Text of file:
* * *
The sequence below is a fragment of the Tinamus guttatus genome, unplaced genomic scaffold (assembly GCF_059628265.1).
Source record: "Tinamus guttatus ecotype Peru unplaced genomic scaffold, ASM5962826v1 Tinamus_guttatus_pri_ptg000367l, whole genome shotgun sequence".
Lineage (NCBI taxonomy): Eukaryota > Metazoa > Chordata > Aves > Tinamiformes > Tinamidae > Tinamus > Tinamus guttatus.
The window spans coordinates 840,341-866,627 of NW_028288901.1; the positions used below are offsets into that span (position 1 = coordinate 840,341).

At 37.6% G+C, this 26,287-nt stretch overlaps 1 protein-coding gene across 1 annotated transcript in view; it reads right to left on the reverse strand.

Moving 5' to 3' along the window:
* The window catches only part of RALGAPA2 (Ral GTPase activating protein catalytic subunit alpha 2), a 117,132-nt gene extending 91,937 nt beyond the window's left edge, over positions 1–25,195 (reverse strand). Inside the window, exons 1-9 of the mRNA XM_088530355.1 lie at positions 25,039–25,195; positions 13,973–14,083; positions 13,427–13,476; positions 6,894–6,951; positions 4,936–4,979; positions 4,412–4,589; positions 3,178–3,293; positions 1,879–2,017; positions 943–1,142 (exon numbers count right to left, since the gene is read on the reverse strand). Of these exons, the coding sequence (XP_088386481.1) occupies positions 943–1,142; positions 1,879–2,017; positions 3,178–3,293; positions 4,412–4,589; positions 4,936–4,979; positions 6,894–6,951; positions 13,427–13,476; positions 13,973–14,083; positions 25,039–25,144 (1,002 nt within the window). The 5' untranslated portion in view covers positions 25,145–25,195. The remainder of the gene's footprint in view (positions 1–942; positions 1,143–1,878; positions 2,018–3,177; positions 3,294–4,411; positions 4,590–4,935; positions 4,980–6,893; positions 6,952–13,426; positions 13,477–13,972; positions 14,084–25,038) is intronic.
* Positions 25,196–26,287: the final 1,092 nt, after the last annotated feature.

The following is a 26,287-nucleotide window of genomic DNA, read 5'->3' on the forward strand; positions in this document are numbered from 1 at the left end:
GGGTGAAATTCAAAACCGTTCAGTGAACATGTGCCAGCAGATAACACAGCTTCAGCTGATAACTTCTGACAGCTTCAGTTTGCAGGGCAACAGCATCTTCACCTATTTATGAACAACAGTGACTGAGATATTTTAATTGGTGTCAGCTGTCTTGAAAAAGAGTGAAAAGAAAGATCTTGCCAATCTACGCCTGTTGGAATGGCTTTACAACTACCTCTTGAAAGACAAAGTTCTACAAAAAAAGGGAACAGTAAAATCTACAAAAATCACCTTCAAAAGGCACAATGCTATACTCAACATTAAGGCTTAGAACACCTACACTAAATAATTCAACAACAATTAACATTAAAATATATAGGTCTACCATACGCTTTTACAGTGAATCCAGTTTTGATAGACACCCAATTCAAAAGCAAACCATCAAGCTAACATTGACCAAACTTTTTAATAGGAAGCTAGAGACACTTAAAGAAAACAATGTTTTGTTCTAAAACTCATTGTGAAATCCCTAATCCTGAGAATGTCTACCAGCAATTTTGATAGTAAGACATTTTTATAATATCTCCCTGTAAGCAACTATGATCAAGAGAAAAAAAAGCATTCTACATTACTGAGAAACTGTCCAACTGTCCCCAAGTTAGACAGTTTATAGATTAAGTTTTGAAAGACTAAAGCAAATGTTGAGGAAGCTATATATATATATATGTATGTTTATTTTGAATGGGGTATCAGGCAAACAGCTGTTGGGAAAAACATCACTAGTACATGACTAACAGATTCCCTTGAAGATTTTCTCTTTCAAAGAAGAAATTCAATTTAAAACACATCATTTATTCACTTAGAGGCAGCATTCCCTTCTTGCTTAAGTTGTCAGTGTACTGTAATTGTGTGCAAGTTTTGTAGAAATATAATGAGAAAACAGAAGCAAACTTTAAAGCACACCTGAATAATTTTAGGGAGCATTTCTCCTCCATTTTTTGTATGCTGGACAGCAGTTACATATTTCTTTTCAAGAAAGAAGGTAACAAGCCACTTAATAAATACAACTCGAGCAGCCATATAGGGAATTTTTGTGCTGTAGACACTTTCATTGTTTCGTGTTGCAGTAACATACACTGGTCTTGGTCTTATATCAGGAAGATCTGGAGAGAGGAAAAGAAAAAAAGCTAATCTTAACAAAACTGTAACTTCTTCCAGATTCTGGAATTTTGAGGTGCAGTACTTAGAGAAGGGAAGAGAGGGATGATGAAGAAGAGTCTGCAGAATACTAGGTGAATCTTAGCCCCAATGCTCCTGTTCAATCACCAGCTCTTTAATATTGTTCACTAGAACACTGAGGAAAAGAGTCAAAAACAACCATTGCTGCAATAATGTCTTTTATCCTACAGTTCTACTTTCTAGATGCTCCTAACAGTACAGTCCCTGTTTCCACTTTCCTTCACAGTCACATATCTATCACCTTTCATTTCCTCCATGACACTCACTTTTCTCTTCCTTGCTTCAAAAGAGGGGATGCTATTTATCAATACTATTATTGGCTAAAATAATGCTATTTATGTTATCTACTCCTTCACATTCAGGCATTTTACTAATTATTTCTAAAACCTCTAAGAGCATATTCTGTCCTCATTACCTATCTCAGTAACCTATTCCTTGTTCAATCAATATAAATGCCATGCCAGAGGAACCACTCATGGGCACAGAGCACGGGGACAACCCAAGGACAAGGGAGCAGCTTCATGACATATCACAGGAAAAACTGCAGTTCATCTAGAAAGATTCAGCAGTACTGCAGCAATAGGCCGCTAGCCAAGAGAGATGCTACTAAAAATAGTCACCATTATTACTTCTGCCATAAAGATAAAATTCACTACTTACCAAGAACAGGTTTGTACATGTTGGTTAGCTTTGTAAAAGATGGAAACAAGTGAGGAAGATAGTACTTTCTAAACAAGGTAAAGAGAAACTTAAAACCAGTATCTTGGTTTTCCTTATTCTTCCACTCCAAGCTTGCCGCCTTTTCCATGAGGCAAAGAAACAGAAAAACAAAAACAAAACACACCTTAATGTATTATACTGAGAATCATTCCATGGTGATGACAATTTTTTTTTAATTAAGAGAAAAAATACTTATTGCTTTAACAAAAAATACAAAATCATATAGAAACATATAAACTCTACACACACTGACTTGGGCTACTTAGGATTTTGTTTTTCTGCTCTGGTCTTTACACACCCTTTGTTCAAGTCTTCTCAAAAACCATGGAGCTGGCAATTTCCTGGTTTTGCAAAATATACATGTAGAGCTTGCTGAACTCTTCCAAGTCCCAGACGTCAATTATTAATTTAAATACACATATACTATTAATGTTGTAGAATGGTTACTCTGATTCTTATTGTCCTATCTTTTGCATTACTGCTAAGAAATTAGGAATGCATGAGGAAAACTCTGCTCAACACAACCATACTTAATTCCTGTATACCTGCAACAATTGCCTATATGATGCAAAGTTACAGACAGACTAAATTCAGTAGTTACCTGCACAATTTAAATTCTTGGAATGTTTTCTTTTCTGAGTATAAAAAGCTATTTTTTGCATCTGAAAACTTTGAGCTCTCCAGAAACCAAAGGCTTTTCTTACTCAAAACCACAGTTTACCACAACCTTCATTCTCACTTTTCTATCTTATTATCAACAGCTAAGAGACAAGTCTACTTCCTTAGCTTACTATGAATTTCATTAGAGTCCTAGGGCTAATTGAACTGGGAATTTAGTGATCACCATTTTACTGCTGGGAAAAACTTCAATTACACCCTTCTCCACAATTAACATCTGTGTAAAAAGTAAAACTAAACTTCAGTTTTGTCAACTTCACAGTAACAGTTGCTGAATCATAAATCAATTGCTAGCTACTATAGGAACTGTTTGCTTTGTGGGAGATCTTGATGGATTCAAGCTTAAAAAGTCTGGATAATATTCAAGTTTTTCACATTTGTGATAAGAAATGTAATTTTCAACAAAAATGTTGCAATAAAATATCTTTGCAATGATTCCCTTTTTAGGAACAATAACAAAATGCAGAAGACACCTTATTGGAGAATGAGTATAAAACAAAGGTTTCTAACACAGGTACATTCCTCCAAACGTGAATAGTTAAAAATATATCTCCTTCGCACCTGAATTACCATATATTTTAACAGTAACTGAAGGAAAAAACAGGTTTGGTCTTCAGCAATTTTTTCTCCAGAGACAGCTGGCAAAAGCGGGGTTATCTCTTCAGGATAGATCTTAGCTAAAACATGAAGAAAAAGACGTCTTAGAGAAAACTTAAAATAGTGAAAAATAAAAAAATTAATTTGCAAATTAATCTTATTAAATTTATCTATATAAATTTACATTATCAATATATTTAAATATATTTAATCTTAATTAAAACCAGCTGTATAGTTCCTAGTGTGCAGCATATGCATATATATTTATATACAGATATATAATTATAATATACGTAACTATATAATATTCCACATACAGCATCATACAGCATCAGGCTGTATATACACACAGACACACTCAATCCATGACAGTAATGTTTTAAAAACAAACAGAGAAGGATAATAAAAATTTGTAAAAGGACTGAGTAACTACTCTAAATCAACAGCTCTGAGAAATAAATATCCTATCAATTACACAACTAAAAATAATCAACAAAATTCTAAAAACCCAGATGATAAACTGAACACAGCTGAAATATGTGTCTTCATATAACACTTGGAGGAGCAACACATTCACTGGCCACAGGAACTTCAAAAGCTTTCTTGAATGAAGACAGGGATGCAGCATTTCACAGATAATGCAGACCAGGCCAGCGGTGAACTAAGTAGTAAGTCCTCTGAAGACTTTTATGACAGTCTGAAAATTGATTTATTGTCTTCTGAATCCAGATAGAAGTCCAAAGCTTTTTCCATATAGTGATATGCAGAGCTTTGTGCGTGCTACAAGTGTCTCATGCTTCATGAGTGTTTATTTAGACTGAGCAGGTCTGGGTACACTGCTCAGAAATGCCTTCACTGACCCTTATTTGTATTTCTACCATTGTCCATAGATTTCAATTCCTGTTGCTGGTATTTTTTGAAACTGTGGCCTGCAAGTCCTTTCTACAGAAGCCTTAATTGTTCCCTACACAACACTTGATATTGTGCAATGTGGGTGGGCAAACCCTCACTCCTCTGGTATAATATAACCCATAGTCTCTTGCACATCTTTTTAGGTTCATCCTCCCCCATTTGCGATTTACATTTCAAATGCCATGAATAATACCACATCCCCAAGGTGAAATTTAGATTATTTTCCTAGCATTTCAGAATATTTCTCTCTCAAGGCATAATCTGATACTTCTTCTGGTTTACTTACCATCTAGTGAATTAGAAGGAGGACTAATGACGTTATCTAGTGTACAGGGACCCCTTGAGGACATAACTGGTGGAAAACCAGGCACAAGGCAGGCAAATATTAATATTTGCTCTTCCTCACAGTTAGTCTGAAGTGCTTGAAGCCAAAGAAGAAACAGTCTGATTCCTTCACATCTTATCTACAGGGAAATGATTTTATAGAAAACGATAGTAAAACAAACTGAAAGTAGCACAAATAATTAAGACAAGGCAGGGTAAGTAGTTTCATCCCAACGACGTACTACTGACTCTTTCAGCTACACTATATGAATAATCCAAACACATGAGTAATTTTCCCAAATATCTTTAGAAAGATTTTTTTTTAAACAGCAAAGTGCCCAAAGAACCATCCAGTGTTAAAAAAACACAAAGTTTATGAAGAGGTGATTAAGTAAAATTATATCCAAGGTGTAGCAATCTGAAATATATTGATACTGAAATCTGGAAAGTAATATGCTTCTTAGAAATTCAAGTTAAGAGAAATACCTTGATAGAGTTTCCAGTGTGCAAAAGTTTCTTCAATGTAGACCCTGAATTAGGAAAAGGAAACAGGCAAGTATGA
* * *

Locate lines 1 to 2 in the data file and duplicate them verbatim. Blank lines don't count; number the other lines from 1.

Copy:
The sequence below is a fragment of the Tinamus guttatus genome, unplaced genomic scaffold (assembly GCF_059628265.1).
Source record: "Tinamus guttatus ecotype Peru unplaced genomic scaffold, ASM5962826v1 Tinamus_guttatus_pri_ptg000367l, whole genome shotgun sequence".